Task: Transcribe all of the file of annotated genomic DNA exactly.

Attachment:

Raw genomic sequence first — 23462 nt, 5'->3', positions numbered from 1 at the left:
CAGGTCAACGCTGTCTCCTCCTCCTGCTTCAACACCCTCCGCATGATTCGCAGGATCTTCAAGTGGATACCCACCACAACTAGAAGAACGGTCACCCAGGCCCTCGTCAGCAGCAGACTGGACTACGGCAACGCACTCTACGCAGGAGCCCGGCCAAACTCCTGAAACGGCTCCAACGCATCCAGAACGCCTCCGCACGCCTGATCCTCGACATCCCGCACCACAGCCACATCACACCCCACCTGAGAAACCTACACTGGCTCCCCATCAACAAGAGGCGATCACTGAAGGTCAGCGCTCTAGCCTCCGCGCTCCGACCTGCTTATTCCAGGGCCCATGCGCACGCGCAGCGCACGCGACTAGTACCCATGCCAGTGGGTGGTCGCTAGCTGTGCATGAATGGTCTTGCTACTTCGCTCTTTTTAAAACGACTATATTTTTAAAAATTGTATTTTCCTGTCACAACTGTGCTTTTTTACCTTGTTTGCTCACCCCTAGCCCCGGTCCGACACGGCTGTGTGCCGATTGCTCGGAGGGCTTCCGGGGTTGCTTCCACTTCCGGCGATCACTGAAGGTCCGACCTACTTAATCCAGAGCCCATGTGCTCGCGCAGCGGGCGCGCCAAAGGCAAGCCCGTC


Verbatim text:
Raw genomic sequence first — 23462 nt, 5'->3', positions numbered from 1 at the left:
CAGGTCAACGCTGTCTCCTCCTCCTGCTTCAACACCCTCCGCATGATTCGCAGGATCTTCAAGTGGATACCCACCACAACTAGAAGAACGGTCACCCAGGCCCTCGTCAGCAGCAGACTGGACTACGGCAACGCACTCTACGCAGGAGCCCGGCCAAACTCCTGAAACGGCTCCAACGCATCCAGAACGCCTCCGCACGCCTGATCCTCGACATCCCGCACCACAGCCACATCACACCCCACCTGAGAAACCTACACTGGCTCCCCATCAACAAGAGGCGATCACTGAAGGTCAGCGCTCTAGCCTCCGCGCTCCGACCTGCTTATTCCAGGGCCCATGCGCACGCGCAGCGCACGCGACTAGTACCCATGCCAGTGGGTGGTCGCTAGCTGTGCATGAATGGTCTTGCTACTTCGCTCTTTTTAAAACGACTATATTTTTAAAAATTGTATTTTCCTGTCACAACTGTGCTTTTTTACCTTGTTTGCTCACCCCTAGCCCCGGTCCGACACGGCTGTGTGCCGATTGCTCGGAGGGCTTCCGGGGTTGCTTCCACTTCCGGCGATCACTGAAGGTCCGACCTACTTAATCCAGAGCCCATGTGCTCGCGCAGCGGGCGCGCCAAAGGCAAGCCCGTC